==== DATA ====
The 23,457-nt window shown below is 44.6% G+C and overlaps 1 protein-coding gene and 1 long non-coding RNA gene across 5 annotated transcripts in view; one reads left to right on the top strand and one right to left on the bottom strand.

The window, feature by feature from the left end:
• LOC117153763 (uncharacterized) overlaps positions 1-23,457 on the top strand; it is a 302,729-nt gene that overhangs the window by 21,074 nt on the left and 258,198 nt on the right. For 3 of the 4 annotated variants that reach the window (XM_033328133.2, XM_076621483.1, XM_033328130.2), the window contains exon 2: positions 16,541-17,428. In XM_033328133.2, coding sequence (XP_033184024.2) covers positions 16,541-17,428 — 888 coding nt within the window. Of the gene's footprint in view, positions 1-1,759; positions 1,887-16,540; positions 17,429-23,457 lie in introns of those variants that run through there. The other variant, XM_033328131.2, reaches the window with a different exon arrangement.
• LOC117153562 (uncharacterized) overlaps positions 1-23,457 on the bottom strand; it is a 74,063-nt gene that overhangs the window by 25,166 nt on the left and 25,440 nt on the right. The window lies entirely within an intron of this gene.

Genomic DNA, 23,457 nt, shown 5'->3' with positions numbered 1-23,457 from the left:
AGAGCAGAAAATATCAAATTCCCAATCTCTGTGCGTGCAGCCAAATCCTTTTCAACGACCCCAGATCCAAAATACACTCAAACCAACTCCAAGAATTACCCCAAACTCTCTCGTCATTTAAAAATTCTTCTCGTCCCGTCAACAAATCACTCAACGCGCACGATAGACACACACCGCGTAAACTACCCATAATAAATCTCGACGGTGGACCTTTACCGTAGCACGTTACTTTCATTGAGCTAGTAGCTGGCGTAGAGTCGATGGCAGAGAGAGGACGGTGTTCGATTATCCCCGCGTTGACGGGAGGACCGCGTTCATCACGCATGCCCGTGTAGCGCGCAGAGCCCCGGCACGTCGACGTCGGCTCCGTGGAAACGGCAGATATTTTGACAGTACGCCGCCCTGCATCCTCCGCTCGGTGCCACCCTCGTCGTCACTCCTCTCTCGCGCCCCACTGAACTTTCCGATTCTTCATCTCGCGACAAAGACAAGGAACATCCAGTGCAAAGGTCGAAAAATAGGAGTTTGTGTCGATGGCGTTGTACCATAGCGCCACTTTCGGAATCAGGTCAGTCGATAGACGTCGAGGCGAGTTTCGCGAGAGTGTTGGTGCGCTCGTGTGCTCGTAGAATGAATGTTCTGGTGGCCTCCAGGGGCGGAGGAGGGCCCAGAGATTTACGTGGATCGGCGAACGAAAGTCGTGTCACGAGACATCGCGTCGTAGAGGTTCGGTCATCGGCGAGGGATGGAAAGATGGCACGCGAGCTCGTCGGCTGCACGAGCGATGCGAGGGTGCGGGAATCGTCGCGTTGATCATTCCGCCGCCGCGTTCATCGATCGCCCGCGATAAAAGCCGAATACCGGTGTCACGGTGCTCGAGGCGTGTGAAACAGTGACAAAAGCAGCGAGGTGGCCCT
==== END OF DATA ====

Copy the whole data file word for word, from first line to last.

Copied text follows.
The 23,457-nt window shown below is 44.6% G+C and overlaps 1 protein-coding gene and 1 long non-coding RNA gene across 5 annotated transcripts in view; one reads left to right on the top strand and one right to left on the bottom strand.

The window, feature by feature from the left end:
• LOC117153763 (uncharacterized) overlaps positions 1-23,457 on the top strand; it is a 302,729-nt gene that overhangs the window by 21,074 nt on the left and 258,198 nt on the right. For 3 of the 4 annotated variants that reach the window (XM_033328133.2, XM_076621483.1, XM_033328130.2), the window contains exon 2: positions 16,541-17,428. In XM_033328133.2, coding sequence (XP_033184024.2) covers positions 16,541-17,428 — 888 coding nt within the window. Of the gene's footprint in view, positions 1-1,759; positions 1,887-16,540; positions 17,429-23,457 lie in introns of those variants that run through there. The other variant, XM_033328131.2, reaches the window with a different exon arrangement.
• LOC117153562 (uncharacterized) overlaps positions 1-23,457 on the bottom strand; it is a 74,063-nt gene that overhangs the window by 25,166 nt on the left and 25,440 nt on the right. The window lies entirely within an intron of this gene.

Genomic DNA, 23,457 nt, shown 5'->3' with positions numbered 1-23,457 from the left:
AGAGCAGAAAATATCAAATTCCCAATCTCTGTGCGTGCAGCCAAATCCTTTTCAACGACCCCAGATCCAAAATACACTCAAACCAACTCCAAGAATTACCCCAAACTCTCTCGTCATTTAAAAATTCTTCTCGTCCCGTCAACAAATCACTCAACGCGCACGATAGACACACACCGCGTAAACTACCCATAATAAATCTCGACGGTGGACCTTTACCGTAGCACGTTACTTTCATTGAGCTAGTAGCTGGCGTAGAGTCGATGGCAGAGAGAGGACGGTGTTCGATTATCCCCGCGTTGACGGGAGGACCGCGTTCATCACGCATGCCCGTGTAGCGCGCAGAGCCCCGGCACGTCGACGTCGGCTCCGTGGAAACGGCAGATATTTTGACAGTACGCCGCCCTGCATCCTCCGCTCGGTGCCACCCTCGTCGTCACTCCTCTCTCGCGCCCCACTGAACTTTCCGATTCTTCATCTCGCGACAAAGACAAGGAACATCCAGTGCAAAGGTCGAAAAATAGGAGTTTGTGTCGATGGCGTTGTACCATAGCGCCACTTTCGGAATCAGGTCAGTCGATAGACGTCGAGGCGAGTTTCGCGAGAGTGTTGGTGCGCTCGTGTGCTCGTAGAATGAATGTTCTGGTGGCCTCCAGGGGCGGAGGAGGGCCCAGAGATTTACGTGGATCGGCGAACGAAAGTCGTGTCACGAGACATCGCGTCGTAGAGGTTCGGTCATCGGCGAGGGATGGAAAGATGGCACGCGAGCTCGTCGGCTGCACGAGCGATGCGAGGGTGCGGGAATCGTCGCGTTGATCATTCCGCCGCCGCGTTCATCGATCGCCCGCGATAAAAGCCGAATACCGGTGTCACGGTGCTCGAGGCGTGTGAAACAGTGACAAAAGCAGCGAGGTGGCCCT